In 1996, the National Issues Convention (NIC) assembled a national sample of 459 Americans on the campus of the University of Texas at Austin. This diverse group of Americans was seen and heard nationally. They spent three days in small group discussions of major public issues and participated in two live PBS telecasts moderated by Jim Lehrer where they questioned Vice President Al Gore and four contenders for the Republican presidential nomination. This experiment in democracy was an innovative step that engaged the ongoing debate about mass communication and democracy.
The Poll With a Human Face details this innovative event, the arguments and logic behind it, the experiences of the delegates and journalists involved in the NIC, and social science research analyzing the news coverage and its effects. This book is both a specific case study of the NIC and a broad scale contribution to the discipline of political communication.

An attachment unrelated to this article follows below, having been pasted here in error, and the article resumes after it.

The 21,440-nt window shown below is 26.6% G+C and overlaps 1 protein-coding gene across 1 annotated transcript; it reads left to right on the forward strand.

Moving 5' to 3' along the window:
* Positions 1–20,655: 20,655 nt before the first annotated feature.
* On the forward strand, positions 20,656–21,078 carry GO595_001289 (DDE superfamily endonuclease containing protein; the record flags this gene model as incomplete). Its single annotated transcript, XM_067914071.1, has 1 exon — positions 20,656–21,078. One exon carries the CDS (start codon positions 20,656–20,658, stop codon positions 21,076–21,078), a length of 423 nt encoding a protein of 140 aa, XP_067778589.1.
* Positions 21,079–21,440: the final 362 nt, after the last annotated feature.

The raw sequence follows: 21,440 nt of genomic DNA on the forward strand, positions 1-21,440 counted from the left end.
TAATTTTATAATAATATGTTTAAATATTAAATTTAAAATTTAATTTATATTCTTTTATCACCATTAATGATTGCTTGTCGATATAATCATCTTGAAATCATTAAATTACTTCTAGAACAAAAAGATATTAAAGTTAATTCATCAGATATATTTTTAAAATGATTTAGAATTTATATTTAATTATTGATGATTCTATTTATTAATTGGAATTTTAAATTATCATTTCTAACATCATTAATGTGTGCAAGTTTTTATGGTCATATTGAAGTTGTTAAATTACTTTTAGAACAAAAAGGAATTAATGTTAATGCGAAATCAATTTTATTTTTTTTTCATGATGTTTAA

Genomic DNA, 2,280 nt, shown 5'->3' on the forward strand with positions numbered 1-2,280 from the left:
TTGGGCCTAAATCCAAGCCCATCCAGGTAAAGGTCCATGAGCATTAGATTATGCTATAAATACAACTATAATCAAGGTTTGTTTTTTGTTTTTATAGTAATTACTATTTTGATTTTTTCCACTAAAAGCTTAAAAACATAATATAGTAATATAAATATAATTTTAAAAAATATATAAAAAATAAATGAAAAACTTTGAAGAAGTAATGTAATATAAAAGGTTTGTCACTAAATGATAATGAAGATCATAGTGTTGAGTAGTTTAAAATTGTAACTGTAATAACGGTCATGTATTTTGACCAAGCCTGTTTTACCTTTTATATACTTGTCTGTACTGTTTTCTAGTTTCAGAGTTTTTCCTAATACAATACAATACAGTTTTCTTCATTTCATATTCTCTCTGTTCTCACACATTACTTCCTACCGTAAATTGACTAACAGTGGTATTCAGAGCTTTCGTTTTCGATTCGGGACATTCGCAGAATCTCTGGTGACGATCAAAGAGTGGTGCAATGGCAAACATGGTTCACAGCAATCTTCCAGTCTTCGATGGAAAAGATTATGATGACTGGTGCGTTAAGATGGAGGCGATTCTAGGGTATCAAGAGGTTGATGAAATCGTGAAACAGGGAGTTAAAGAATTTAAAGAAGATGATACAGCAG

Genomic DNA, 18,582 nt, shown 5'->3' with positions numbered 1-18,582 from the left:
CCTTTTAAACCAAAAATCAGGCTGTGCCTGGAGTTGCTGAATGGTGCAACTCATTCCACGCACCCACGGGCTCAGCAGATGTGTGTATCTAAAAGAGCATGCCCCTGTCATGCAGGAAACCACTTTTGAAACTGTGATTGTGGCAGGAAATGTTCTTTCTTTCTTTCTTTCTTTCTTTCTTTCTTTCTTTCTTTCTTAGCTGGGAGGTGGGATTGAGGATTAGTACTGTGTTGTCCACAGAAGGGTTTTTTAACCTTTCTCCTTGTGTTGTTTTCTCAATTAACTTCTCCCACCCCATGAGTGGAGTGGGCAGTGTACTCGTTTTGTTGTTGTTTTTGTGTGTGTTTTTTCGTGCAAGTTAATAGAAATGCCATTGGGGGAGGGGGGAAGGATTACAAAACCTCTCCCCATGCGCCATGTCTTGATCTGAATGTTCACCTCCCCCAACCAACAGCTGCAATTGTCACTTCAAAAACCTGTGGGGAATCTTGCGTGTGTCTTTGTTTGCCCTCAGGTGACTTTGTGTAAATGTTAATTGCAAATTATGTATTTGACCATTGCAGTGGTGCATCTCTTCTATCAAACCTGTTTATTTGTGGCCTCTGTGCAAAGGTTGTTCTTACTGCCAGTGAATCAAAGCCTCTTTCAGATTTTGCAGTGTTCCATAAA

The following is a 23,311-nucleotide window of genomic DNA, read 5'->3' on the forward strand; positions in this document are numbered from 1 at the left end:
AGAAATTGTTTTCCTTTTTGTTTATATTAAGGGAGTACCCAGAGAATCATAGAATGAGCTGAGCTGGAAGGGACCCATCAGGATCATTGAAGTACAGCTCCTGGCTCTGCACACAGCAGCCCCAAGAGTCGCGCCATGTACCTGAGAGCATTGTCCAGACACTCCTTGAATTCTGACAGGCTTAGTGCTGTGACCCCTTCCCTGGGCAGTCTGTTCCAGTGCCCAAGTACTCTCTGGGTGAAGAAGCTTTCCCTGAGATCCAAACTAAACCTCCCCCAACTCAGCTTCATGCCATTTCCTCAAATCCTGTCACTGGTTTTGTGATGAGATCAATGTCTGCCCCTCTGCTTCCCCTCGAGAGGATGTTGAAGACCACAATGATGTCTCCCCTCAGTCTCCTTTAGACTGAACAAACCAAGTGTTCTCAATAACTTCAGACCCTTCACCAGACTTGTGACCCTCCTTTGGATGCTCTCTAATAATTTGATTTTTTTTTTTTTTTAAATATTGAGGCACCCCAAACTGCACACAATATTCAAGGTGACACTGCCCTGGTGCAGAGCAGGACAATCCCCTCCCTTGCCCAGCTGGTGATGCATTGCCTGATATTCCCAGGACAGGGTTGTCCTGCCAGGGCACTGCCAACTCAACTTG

Table of Contents
Contents: Preface. Part I: The National Issues Convention. J.S. Fishkin, R.C. Luskin, Bringing Deliberation to the Democratic Dialogue. T.W. Smith, The Delegates' Experience. R. Hart, S. Jarvis, We the People: The Contours of Lay Political Discourse. Part II: The News Media. D.R. Boldt, Through the Eyes of a True Believer. D.B. Merritt, A (Largely Missed) Learning Opportunity. A. Reynolds, Local Television Coverage of the NIC. D.S. Evatt, Prologue to Diverging Patterns of Election Year Coverage. K.A. Rasinski, N.M. Bradburn, D. Lauen, Effects of NIC Media Coverage Among the Public. Part III: The Larger Setting. R.P. Daves, Deliberative Polling--Fitting the Tool to the Job. S. Herbst, The Cultivation of Conversation. M. McCombs, A. Reynolds, Enhancing Grassroots Democracy. Appendices: Interviewer-Administered Questionnaire Self-Administered Questionnaire: National Opinion Research Center. The National Issues Convention Schedule.
"By assembling this broad, stimulating collection--including studies of how delegates were recruited and how public journalism advocates covered the NIC and the early presidential campaign--McCombs and Reynolds have provided us with the most thorough examination to date of a remarkable event."
—Journalism & Mass Communication Quarterly